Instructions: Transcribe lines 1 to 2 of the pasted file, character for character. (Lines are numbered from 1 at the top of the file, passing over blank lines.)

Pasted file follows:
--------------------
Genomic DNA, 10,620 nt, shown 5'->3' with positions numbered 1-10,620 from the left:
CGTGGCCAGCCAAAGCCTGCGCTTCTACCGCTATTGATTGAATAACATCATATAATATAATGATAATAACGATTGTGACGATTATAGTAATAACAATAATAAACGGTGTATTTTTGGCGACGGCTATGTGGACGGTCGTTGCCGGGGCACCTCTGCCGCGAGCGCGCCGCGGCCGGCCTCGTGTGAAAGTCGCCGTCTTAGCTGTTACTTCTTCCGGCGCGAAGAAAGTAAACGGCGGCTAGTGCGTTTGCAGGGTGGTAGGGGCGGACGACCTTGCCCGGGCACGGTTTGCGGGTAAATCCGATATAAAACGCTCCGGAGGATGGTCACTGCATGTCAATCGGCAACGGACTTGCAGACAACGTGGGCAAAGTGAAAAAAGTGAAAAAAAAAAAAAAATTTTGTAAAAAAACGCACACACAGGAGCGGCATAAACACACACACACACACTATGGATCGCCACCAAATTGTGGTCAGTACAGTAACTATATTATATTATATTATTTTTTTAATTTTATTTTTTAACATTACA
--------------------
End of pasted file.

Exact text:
Genomic DNA, 10,620 nt, shown 5'->3' with positions numbered 1-10,620 from the left:
CGTGGCCAGCCAAAGCCTGCGCTTCTACCGCTATTGATTGAATAACATCATATAATATAATGATAATAACGATTGTGACGATTATAGTAATAACAATAATAAACGGTGTATTTTTGGCGACGGCTATGTGGACGGTCGTTGCCGGGGCACCTCTGCCGCGAGCGCGCCGCGGCCGGCCTCGTGTGAAAGTCGCCGTCTTAGCTGTTACTTCTTCCGGCGCGAAGAAAGTAAACGGCGGCTAGTGCGTTTGCAGGGTGGTAGGGGCGGACGACCTTGCCCGGGCACGGTTTGCGGGTAAATCCGATATAAAACGCTCCGGAGGATGGTCACTGCATGTCAATCGGCAACGGACTTGCAGACAACGTGGGCAAAGTGAAAAAAGTGAAAAAAAAAAAAAAATTTTGTAAAAAAACGCACACACAGGAGCGGCATAAACACACACACACACACTATGGATCGCCACCAAATTGTGGTCAGTACAGTAACTATATTATATTATATTATTTTTTTAATTTTATTTTTTAACATTACA